HMS Protector (Picture: MOD).
HMS Protector and the British Antarctic Survey’s (BAS) vessel RRS Ernest Shackleton are assisting a team of 100 scientists who want to study a glacier the size of Great Britain.
Experts fear the melting Thwaites Glacier, which accounts for four per cent of the annual sea level rise each year, could eventually collapse and raise levels by more than two-and-a-half feet.
In preparation for a five-year programme of field activities and research, ice-strengthened HMS Protector crunched through nearly 300 miles of ice to help deliver equipment necessary for the undertaking.
Four large tracked vehicles, 14 snow mobiles, numerous sledges, a caboose to act as living quarters and fuel and food to last nearly 5,000 days have all been taken to the Stange Ice Shelf ahead of the scientists' arrival next year.
It took 72 hours for HMS Protector's crew, and colleagues from the British Antarctic Survey, to deliver the 300 tonnes of machinery and supplies.
The nearest British and American scientific research stations are more than 1,600 kilometres away from the research site.
Leading Engineering Technician Colin ‘Chappers’ Chapman was part of the team involved in the unloading. He said: “It was hard work yet extremely rewarding.
"Having the opportunity to play a small part in such a huge project is something that I will certainly look back on with pride later in my life.”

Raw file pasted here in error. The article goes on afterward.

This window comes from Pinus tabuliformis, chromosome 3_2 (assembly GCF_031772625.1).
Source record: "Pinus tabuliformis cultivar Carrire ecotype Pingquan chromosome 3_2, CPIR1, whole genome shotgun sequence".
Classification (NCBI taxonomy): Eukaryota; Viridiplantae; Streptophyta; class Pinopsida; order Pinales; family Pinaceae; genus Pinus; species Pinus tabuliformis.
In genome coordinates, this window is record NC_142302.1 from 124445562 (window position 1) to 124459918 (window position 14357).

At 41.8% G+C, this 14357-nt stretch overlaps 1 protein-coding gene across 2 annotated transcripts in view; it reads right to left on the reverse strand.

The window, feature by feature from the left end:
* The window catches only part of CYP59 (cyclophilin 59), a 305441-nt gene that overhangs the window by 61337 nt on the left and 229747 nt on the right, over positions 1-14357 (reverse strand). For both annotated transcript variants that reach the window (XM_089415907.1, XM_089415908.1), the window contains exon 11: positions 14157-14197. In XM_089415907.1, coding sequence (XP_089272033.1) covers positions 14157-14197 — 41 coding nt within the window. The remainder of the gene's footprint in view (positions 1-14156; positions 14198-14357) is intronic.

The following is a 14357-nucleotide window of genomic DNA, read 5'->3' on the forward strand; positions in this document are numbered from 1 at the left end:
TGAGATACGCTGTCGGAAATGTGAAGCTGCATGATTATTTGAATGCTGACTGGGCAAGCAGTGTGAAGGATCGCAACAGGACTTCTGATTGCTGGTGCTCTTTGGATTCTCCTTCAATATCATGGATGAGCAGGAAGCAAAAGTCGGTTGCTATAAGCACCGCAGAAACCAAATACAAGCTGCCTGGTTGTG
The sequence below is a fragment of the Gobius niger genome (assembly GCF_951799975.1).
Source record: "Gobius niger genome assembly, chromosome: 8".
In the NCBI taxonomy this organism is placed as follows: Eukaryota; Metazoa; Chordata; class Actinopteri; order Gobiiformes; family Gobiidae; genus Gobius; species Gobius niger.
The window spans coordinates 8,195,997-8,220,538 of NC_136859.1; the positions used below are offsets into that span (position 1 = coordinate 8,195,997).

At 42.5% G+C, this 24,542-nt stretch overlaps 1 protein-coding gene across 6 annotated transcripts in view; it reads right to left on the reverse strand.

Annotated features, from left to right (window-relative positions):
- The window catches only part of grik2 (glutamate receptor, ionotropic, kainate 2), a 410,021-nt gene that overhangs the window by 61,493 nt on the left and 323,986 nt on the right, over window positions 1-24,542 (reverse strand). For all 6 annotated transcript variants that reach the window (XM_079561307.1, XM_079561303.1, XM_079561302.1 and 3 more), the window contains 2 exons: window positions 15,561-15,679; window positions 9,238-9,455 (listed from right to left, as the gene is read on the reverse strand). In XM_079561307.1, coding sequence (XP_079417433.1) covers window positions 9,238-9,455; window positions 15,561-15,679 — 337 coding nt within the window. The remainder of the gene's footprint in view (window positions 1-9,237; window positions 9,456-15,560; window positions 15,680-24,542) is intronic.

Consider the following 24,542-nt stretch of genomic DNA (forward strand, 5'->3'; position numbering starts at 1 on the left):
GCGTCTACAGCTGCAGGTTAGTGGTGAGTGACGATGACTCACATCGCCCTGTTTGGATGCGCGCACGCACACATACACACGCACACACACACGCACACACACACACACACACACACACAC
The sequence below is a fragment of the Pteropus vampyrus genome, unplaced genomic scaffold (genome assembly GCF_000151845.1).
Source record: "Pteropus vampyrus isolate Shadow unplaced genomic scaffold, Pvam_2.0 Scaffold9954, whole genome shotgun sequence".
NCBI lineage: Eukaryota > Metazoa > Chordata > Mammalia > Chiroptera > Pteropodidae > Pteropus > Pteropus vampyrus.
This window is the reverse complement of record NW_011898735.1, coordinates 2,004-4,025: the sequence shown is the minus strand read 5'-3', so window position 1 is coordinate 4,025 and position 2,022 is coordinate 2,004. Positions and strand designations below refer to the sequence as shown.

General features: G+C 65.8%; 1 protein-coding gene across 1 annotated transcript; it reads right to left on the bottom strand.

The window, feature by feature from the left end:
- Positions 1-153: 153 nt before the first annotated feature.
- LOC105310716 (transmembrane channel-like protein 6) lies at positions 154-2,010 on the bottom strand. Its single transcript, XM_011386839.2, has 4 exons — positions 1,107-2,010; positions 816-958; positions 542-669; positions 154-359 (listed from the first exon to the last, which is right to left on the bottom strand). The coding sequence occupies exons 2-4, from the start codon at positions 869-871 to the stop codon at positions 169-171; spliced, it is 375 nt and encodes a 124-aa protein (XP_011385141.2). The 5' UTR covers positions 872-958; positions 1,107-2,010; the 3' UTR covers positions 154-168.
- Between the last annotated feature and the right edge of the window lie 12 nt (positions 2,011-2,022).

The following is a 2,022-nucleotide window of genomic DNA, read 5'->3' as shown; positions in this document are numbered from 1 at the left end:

In between the offloading, the sailors and Royal Marines took a short break to play rugby- a match organised by HMS Protector’s physical training instructor, David Clayton-Charlesworth.
“How many people in their life will get the opportunity to play rugby in Antarctica? It is something that just had to be done and was enjoyed by all that took part and watched,” he said.
Joining in the long-range Antarctic mission have been BAS Twin Otter aircraft and an RAF Hercules, which dropped 70 tonnes of supplies to outlying UK research sites.
Commander Peter Higgins, HMS Protector, said: "“It’s been a privilege for HMS Protector to contribute to the International Thwaites Glacier Collaboration and a thrill for the ship’s company to see first-hand how this globally significant research is being supported.”
BAS Director of Science, Professor David Vaughan, added: “Without the assistance of HMS Protector, we just couldn’t have delivered all the necessary cargo to this remote part of West Antarctica in time to begin this vital research programme, which will help us predict future global sea-level rise."
Having been away from its home port of Plymouth since September 2015, HMS Protector won’t return until May next year.
Her summers are spent in the Southern Hemisphere conducting research on the fringes of the frozen continent, and austral winters in milder waters off west and east Africa.